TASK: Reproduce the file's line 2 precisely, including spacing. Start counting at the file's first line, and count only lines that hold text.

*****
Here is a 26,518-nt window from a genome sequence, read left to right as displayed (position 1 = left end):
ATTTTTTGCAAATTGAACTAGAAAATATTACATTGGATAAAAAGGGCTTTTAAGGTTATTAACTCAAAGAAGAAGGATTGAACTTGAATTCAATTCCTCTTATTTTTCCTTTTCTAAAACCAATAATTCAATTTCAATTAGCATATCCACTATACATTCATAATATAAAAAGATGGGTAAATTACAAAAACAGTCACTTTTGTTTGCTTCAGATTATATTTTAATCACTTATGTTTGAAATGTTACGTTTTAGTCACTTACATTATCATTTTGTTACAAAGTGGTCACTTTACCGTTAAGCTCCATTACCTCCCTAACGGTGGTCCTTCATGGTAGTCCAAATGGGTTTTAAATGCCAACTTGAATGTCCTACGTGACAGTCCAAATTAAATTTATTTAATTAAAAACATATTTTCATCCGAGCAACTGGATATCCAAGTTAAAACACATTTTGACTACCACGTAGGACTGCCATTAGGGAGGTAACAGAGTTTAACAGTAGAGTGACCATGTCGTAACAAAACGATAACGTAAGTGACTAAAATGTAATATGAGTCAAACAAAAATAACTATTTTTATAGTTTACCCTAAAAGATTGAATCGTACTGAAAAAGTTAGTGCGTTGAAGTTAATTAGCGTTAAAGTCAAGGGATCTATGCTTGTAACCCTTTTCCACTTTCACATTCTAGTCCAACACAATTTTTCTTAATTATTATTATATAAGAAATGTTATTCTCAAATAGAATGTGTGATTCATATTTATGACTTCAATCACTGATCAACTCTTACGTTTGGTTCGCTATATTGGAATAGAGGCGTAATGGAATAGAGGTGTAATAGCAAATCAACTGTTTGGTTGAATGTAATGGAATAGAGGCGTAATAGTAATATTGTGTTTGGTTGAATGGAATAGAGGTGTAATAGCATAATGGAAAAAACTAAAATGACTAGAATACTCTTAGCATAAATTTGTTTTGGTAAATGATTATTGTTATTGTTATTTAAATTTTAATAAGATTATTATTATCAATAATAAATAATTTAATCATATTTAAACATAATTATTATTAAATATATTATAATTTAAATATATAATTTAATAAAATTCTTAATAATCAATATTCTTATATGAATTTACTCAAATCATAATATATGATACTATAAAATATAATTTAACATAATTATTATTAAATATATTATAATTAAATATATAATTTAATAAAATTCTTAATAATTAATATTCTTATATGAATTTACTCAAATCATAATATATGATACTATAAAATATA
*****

ATTTTTTGCAAATTGAACTAGAAAATATTACATTGGATAAAAAGGGCTTTTAAGGTTATTAACTCAAAGAAGAAGGATTGAACTTGAATTCAATTCCTCTTATTTTTCCTTTTCTAAAACCAATAATTCAATTTCAATTAGCATATCCACTATACATTCATAATATAAAAAGATGGGTAAATTACAAAAACAGTCACTTTTGTTTGCTTCAGATTATATTTTAATCACTTATGTTTGAAATGTTACGTTTTAGTCACTTACATTATCATTTTGTTACAAAGTGGTCACTTTACCGTTAAGCTCCATTACCTCCCTAACGGTGGTCCTTCATGGTAGTCCAAATGGGTTTTAAATGCCAACTTGAATGTCCTACGTGACAGTCCAAATTAAATTTATTTAATTAAAAACATATTTTCATCCGAGCAACTGGATATCCAAGTTAAAACACATTTTGACTACCACGTAGGACTGCCATTAGGGAGGTAACAGAGTTTAACAGTAGAGTGACCATGTCGTAACAAAACGATAACGTAAGTGACTAAAATGTAATATGAGTCAAACAAAAATAACTATTTTTATAGTTTACCCTAAAAGATTGAATCGTACTGAAAAAGTTAGTGCGTTGAAGTTAATTAGCGTTAAAGTCAAGGGATCTATGCTTGTAACCCTTTTCCACTTTCACATTCTAGTCCAACACAATTTTTCTTAATTATTATTATATAAGAAATGTTATTCTCAAATAGAATGTGTGATTCATATTTATGACTTCAATCACTGATCAACTCTTACGTTTGGTTCGCTATATTGGAATAGAGGCGTAATGGAATAGAGGTGTAATAGCAAATCAACTGTTTGGTTGAATGTAATGGAATAGAGGCGTAATAGTAATATTGTGTTTGGTTGAATGGAATAGAGGTGTAATAGCATAATGGAAAAAACTAAAATGACTAGAATACTCTTAGCATAAATTTGTTTTGGTAAATGATTATTGTTATTGTTATTTAAATTTTAATAAGATTATTATTATCAATAATAAATAATTTAATCATATTTAAACATAATTATTATTAAATATATTATAATTTAAATATATAATTTAATAAAATTCTTAATAATCAATATTCTTATATGAATTTACTCAAATCATAATATATGATACTATAAAATATAATTTAACATAATTATTATTAAATATATTATAATTAAATATATAATTTAATAAAATTCTTAATAATTAATATTCTTATATGAATTTACTCAAATCATAATATATGATACTATAAAATATA